Help help! I'm stuck in a box. Please let me out?
I'd volunteer to be an AI for a max bet of $5. Given that I think my chances are somewhere below 1/4, I'd expect my $5 to match your $20, but that's not a strict requirement.
Also, I'm really busy these days. Two hours is a long time. Scheduling may be tight. How's next week?
You can reach me at: firstname.lastname@example.org
Different faith, but I have an old friend who has since become a rabbi. She's been involved with various jewish communities all her life, her career depends on her faith, and she's married to a conservative jew. She admitted to me that ever since studying various other faiths in college, she realized that there is no one true belief system. There's probably not even a god. But, she went on to do all of these other things that require "faith."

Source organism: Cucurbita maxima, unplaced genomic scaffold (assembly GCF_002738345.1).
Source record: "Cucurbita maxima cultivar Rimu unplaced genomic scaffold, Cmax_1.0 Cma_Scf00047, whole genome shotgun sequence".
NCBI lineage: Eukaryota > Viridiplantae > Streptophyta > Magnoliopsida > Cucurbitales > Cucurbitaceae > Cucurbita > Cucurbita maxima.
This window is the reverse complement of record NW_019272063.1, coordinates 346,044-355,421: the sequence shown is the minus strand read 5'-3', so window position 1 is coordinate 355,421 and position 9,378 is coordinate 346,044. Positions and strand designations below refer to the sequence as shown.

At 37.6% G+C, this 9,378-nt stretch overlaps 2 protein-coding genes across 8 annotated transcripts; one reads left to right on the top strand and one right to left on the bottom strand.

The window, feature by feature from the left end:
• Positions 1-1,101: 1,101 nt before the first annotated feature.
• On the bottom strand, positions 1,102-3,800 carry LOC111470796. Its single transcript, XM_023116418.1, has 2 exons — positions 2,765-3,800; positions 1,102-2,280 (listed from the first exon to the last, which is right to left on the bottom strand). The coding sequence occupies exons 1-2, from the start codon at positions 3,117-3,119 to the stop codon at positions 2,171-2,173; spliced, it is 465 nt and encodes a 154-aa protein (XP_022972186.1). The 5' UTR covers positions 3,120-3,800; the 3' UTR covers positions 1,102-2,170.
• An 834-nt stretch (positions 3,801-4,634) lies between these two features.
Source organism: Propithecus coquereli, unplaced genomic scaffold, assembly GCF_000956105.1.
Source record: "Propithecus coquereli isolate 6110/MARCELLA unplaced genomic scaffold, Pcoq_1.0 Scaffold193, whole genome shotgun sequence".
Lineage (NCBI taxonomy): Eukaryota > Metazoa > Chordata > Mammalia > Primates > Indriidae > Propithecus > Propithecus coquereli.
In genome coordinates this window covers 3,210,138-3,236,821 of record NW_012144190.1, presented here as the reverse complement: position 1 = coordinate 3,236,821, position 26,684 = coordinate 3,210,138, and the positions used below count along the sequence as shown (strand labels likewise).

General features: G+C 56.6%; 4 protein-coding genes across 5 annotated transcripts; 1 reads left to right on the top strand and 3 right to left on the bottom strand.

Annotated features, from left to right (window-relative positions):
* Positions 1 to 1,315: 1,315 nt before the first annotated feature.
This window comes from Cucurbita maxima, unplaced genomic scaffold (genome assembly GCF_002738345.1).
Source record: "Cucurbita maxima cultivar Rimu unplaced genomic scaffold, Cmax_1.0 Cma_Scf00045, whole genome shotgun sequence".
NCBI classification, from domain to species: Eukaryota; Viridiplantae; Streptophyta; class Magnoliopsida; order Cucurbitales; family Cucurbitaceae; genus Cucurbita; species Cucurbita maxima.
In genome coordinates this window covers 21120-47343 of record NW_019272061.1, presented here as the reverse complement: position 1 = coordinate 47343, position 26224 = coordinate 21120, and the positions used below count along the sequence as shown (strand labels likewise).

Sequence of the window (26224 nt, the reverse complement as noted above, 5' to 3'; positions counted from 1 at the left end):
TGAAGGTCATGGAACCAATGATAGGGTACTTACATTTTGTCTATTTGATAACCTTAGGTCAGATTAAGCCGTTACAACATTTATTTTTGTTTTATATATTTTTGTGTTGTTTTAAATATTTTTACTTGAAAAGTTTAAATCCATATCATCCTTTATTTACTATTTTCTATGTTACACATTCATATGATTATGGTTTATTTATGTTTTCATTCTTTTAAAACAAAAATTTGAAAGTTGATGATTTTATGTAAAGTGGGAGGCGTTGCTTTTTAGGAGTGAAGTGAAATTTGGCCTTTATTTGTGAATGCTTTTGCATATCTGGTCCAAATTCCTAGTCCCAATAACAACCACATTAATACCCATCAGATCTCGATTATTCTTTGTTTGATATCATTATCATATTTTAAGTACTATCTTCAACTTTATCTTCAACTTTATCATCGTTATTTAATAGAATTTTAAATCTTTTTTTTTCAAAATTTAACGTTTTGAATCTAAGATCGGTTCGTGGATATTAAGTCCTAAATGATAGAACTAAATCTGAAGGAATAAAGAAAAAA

So here's the advice I'd offer on her behalf, just watching her as she struggles with this:
Don't walk away. Take it very, very slow. Nothing about your actions even have to change.
Understand that even if your beliefs have changed, your motivations have not. My rabbi friend still wanted to be a rabbi, still wanted to be a good wife, because these things brought her joy. She enjoyed knowing families and helping others, both in good times and bad, even if she wasn't doing those things on god's behalf. She was doing them for herself. And I'd say that makes her an even more selfless person.
If you have to phrase the discussion with someone who is fervently religious, ask them about any doubts they have. Really listen to them - don't immediately reveal your own conclusions. Don't reveal them until you have some idea that it's safe to do so. You'll find that most religious people have serious doubts, and are willing to discuss them. In fact, many people enjoy airing their suspicions; struggling with faith is a common way of reaffirming that faith. Some might call that cognitive dissonance, but many take pride in the struggle to better understand their religion.